This is my third year reviewing submissions for a playwrights' residency program in NY. Every year I wait excitedly for my packet of plays to arrive in a giant manilla envelope. Then, every year my smile slackens upon reading the first line of the first play, wherein I remember that 4,999 out of every 5,000 un-represented (by agent) play submissions are horrendously un-readable. But I must read on, constrained by my commitment (and paycheck) to read every single word on every single unnecessary page. By play number four I remember why I stopped working in theater Literary departments: You thought retail was soul-killing? Try spending day after day reading people's open-hearted, dream-filled, creative offerings and thinking to yourself, "Sir/Madam, you are entirely deluded in thinking you have a career in play-writing; rarely (actually quite frequently) have I encountered a text so devoid of talent or promise."

It's only slightly less depressing than watching SAG-enforced open auditions.

But in the end, I get a little bit of cash, a little boost to my inner-critic-ego, and a nostalgic (is it truly in the past or just on pause?) return to theatre work.

Here's some quotes from my reviews:
(And no, the playwrights do not read these- just the selection committee- I'm not that mean)

"A flat and tired treatment of an unoriginal narrative, this play fails to be believable in either characterization or action."

"[The] themes fail to take shape either in character interaction or in the language/imagery of the piece. The metaphors appear but never take on meaning."

"This play appears more an exercise in dramatic theory than an expression of creative vision."

"The repetition and gestures that are the primary substance of the play appear only as attempts at avant-garde, rather than embodiment of the dramatic tension. "

"A sentimental and melodramatic story spread thin by too many dramatic questions."

"Hackneyed and derivative ex-lover scenario with tinges of detective drama a-la 'Murder She Wrote'."

Friday, September 18, 2009

"A" is for "AHA!": The Scarlet Letter as Nathaniel Hawthorne's Biggest Inside Joke

The Scarlet Letter (Modern Library Classics) The Scarlet Letter by Nathaniel Hawthorne

My rating: 4 of 5 stars

We all read it in eleventh grade. The language was dense, but we ached for Hester, hated Chillingworth and rooted for Dimmesdale. It all felt so dramatic and deep and dark, like moss on an old oak tree covering up secret messages carved long ago by two star-crossed lovers.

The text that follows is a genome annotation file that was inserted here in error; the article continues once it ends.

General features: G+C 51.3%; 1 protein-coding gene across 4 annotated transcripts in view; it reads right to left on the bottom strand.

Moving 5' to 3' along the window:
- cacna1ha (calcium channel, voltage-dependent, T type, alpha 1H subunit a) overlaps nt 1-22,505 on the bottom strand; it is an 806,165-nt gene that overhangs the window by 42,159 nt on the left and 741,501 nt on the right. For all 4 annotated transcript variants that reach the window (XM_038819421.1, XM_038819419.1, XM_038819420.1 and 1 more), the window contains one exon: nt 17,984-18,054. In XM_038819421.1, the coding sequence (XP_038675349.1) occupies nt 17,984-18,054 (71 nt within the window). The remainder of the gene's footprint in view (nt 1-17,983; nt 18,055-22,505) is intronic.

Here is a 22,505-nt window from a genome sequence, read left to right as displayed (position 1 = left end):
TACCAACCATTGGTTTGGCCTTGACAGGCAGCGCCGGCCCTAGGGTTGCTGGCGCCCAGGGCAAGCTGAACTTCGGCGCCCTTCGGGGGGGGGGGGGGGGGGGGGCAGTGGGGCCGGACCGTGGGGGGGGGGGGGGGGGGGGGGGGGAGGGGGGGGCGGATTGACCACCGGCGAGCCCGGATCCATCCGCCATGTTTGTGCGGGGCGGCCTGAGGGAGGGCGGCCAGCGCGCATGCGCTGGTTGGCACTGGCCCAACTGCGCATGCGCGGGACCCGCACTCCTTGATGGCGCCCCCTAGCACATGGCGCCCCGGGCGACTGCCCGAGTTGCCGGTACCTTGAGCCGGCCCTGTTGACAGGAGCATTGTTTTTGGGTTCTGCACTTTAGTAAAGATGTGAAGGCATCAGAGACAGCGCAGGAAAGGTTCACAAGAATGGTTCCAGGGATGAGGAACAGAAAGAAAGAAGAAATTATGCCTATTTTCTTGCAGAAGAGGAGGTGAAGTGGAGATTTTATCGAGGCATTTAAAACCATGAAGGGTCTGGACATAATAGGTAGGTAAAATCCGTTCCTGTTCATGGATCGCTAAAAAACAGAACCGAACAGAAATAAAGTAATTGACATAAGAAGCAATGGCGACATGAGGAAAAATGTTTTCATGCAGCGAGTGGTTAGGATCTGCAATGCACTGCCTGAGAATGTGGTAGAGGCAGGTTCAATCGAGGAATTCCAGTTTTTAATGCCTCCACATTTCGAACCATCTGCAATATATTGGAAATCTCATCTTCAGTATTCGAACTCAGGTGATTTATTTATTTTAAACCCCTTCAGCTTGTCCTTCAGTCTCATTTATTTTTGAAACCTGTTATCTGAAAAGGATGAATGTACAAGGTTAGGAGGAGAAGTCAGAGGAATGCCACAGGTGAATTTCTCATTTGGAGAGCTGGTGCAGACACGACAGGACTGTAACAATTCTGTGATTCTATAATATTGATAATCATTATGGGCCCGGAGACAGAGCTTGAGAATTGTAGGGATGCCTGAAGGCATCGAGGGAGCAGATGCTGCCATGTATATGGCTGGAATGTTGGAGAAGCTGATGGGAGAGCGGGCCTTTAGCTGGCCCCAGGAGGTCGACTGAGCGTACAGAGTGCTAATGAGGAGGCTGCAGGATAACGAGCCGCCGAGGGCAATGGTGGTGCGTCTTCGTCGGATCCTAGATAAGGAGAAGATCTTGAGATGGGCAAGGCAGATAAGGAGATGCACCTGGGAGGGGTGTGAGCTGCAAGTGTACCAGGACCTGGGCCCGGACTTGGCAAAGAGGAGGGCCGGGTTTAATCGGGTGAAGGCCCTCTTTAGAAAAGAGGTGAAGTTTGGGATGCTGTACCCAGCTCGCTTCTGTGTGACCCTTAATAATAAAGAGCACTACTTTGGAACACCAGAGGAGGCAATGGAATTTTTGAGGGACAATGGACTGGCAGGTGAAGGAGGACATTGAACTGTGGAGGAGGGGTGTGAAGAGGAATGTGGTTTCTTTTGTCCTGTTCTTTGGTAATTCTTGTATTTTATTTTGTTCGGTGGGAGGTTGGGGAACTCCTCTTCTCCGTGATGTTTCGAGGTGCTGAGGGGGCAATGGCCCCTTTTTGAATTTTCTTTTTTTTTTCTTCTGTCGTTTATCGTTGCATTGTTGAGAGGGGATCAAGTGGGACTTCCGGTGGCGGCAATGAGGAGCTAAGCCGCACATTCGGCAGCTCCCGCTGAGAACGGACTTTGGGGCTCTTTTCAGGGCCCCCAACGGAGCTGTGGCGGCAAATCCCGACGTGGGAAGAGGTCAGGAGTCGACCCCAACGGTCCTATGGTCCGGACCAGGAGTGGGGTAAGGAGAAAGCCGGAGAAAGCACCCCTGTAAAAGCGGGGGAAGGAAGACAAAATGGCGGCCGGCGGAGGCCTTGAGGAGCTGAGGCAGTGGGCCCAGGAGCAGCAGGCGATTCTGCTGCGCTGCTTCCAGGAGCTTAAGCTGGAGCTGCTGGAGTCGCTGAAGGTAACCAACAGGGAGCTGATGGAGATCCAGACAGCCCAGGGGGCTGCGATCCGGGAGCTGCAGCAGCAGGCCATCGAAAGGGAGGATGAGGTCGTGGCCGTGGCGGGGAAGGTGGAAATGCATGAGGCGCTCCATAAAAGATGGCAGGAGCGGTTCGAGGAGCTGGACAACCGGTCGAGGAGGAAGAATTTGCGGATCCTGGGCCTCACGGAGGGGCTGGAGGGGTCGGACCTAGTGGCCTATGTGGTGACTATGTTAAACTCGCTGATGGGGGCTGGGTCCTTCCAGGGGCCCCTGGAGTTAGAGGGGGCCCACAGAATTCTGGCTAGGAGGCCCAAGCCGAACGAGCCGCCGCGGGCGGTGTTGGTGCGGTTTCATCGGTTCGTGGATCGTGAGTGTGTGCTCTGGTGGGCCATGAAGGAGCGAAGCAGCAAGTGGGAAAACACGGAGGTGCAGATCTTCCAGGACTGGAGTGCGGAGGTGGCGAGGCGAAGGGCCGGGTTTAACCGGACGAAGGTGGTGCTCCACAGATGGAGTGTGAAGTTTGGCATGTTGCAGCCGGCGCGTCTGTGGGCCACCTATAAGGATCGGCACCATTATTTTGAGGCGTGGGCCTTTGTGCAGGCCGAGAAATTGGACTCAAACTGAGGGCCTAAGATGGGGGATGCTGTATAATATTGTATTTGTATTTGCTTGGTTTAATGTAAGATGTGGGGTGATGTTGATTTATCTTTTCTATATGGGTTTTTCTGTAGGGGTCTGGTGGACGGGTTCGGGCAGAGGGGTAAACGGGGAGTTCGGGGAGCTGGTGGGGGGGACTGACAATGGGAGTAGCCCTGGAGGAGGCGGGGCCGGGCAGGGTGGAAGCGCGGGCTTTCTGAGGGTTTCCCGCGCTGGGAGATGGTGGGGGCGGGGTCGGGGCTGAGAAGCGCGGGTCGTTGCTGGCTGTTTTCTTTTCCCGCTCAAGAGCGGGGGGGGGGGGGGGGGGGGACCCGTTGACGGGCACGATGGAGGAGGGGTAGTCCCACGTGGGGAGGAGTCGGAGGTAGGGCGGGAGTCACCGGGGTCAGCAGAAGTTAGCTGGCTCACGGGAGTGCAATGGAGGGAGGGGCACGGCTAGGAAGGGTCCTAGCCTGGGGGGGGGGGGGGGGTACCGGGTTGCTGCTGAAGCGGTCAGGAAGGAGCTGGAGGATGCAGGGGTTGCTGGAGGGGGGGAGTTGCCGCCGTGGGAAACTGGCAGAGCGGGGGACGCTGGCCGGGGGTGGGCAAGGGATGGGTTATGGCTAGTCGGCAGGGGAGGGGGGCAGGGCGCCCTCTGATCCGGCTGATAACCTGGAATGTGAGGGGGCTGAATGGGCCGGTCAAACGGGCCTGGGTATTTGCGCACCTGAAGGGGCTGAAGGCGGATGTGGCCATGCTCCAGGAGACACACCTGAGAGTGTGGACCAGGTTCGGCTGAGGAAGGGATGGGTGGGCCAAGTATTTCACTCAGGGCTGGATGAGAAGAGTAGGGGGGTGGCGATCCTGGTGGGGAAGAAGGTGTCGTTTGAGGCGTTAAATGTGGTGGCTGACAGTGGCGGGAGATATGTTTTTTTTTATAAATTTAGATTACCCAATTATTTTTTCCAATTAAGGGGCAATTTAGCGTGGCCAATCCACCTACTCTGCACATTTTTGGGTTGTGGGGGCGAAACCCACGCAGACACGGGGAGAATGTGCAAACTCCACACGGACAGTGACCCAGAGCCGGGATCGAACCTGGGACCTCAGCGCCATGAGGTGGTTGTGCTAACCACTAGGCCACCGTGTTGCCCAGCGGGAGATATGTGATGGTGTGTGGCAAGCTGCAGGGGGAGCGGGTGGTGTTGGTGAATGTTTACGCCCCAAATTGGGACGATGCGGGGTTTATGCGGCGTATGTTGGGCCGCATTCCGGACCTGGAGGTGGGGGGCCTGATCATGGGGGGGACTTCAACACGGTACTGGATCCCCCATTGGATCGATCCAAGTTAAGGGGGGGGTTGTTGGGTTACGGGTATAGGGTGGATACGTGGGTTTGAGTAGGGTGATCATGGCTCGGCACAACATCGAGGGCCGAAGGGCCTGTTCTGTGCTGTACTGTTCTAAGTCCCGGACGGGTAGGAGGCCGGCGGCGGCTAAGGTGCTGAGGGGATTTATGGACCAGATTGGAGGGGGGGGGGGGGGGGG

And then you read it as an adult.

Umm...sorry Ms. Vehar, but how did you fail to mention that this books is hilarious? I could practically hear Nathaniel Hawthorne's eyelashes swishing as he winked sarcastically from from behind every page. The faux Puritan prose is just that: faux. While Hawthorne makes grandiose statements about the severity and coldness of those old Puritan days, he is practically bruising the reader with elbow jabs to the ribs saying, "Nudge, nudge, get it? WE ARE JUST AS JUDGMENTAL AND SEVERE TODAY! HA!!"

Despite the mild bruising, I couldn't help but adorn the margins with smiley faces every time I felt my buddy Nathaniel winking at me. But for all the smiley faces, it was a surprise to realize how distant the narrator really stays from the characters. While adaptations of the story focus on the passion of the silenced lovers and imagine a rich thought life for Hester, the book rarely visits the interior worlds of the characters beyond what is symbolically represented by their, well, symbols- her daughter Pearl, the rose bushes, the gallows, meteors, the eponymous scarlet letter, etc. The narrator spends far more time alluding to foreboding symbolic omens of psychological disruption, than inviting the reader to feel what the characters feel, or even know what they are feeling. This book is anything but romantic.

Further, Dimmesdale is in no way a hero to root for. From my reading, Hawthone thinks him the worst kind of cowardly narcissist there is. For all of Dimmesdale's self-imposed chastisement and loathing, he goes about his life feeling rather proud of his status as secret horrible sinner, whereas Hester bears the public shame and maintains her integrity. Dimmesdale's death (oops, spoiler) is his final pathetic act of grandiosity- he begs for Hester to give him her strength, but still chooses the easy way out as a martyr for his own sinfulness. He avoids the real risk, following Hester into a life beyond Salem's black & white punitive moral justice. He disintegrates into the non-person he is, rather than choosing to live honestly as an imperfect man.

I enjoyed my revisit to The Scarlet Letter, especially considering it had been twelve years since I'd read it. It's a short read, and if you can read it as satire, not morose allegory, it really shines with brilliant psychological insights. And no matter how unlikable I found her to be, Hester really is an amazing female character. Hawthorne supposedly based her largely on Margaret Fuller, a woman whom nearly all those transcendentalist fellows were head over heals for. She marched to her own drum, choosing lovers often over marriage, and career over domestic security. It must have been pretty shocking in 1850 to read about the choices Hester Prynne makes, and I bet a lot of Hawthorne's ironical winks and nudges would not have been as humorous if you were the party being implicated. But for 2009, it's an enlightening and entertaining read.